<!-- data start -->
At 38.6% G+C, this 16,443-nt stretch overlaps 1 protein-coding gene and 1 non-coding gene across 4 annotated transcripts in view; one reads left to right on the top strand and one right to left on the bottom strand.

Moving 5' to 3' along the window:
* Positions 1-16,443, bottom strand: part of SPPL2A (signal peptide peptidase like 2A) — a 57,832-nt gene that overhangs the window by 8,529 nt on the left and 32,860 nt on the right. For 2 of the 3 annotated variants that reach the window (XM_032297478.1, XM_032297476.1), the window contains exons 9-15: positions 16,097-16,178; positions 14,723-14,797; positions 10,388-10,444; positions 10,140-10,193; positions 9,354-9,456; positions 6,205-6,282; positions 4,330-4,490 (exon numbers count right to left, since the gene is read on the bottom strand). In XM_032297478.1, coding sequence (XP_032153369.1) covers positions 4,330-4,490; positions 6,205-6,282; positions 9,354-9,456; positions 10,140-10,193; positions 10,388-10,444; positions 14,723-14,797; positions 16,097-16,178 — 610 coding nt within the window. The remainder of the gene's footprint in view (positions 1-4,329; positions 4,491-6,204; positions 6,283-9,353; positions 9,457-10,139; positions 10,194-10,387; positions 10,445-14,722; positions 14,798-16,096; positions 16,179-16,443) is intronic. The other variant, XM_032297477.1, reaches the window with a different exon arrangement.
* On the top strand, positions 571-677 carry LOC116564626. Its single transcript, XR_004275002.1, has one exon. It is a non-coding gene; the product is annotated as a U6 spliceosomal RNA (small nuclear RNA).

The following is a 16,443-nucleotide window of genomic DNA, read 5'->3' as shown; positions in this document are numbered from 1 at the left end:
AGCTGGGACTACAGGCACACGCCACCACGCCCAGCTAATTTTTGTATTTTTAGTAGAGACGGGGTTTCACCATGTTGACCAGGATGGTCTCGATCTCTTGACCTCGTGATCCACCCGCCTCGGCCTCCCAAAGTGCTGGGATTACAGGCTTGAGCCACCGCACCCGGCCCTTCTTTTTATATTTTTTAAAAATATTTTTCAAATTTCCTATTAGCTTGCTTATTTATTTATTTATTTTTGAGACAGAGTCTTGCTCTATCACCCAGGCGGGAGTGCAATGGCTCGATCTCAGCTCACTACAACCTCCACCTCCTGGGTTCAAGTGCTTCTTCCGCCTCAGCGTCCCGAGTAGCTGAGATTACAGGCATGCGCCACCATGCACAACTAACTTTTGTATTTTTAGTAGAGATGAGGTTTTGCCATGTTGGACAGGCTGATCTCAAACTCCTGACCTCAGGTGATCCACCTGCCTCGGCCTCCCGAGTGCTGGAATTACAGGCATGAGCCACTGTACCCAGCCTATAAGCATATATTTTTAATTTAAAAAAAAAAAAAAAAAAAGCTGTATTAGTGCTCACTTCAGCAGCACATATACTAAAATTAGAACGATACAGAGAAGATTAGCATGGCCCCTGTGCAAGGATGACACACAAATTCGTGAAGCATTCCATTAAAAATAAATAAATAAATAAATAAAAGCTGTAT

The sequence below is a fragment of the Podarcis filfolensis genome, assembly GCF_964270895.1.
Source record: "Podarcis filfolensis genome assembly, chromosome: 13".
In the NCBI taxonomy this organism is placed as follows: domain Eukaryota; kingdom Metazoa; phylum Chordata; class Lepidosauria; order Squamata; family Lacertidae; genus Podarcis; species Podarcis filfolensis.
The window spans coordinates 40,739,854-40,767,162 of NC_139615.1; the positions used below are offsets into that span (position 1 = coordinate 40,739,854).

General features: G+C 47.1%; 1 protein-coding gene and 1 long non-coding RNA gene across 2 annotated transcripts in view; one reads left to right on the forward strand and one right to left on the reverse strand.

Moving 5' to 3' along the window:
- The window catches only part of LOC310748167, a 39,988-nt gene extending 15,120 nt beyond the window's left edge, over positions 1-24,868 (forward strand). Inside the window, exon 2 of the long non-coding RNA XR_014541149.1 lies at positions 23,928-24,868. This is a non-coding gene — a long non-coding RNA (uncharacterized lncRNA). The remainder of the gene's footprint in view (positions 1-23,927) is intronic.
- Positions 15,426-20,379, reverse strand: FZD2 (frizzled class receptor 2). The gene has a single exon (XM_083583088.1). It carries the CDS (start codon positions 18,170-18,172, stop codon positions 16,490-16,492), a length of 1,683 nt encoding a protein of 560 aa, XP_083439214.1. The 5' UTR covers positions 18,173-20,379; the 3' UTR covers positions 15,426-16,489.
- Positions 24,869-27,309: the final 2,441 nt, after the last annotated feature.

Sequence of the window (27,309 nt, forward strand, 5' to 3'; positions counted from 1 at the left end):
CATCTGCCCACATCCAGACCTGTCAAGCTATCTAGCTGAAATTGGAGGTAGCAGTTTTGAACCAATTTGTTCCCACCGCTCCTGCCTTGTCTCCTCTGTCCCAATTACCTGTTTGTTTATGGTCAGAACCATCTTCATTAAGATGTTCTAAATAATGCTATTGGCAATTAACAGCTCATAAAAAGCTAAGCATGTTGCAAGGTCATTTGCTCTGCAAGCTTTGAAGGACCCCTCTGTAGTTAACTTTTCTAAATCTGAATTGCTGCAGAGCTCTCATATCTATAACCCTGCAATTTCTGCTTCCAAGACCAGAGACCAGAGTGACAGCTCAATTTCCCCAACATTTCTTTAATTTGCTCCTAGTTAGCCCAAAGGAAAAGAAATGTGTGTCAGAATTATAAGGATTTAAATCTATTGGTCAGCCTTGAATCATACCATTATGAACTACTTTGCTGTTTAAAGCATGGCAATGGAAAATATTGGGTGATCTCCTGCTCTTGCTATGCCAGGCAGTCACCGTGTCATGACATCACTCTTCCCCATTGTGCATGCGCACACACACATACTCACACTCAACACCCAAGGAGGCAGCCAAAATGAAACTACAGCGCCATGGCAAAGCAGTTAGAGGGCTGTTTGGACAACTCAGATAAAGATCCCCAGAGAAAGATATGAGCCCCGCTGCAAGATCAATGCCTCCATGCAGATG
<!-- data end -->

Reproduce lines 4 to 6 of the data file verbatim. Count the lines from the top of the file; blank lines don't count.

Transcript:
* On the top strand, positions 571-677 carry LOC116564626. Its single transcript, XR_004275002.1, has one exon. It is a non-coding gene; the product is annotated as a U6 spliceosomal RNA (small nuclear RNA).

The following is a 16,443-nucleotide window of genomic DNA, read 5'->3' as shown; positions in this document are numbered from 1 at the left end:
AGCTGGGACTACAGGCACACGCCACCACGCCCAGCTAATTTTTGTATTTTTAGTAGAGACGGGGTTTCACCATGTTGACCAGGATGGTCTCGATCTCTTGACCTCGTGATCCACCCGCCTCGGCCTCCCAAAGTGCTGGGATTACAGGCTTGAGCCACCGCACCCGGCCCTTCTTTTTATATTTTTTAAAAATATTTTTCAAATTTCCTATTAGCTTGCTTATTTATTTATTTATTTTTGAGACAGAGTCTTGCTCTATCACCCAGGCGGGAGTGCAATGGCTCGATCTCAGCTCACTACAACCTCCACCTCCTGGGTTCAAGTGCTTCTTCCGCCTCAGCGTCCCGAGTAGCTGAGATTACAGGCATGCGCCACCATGCACAACTAACTTTTGTATTTTTAGTAGAGATGAGGTTTTGCCATGTTGGACAGGCTGATCTCAAACTCCTGACCTCAGGTGATCCACCTGCCTCGGCCTCCCGAGTGCTGGAATTACAGGCATGAGCCACTGTACCCAGCCTATAAGCATATATTTTTAATTTAAAAAAAAAAAAAAAAAAAGCTGTATTAGTGCTCACTTCAGCAGCACATATACTAAAATTAGAACGATACAGAGAAGATTAGCATGGCCCCTGTGCAAGGATGACACACAAATTCGTGAAGCATTCCATTAAAAATAAATAAATAAATAAATAAAAGCTGTAT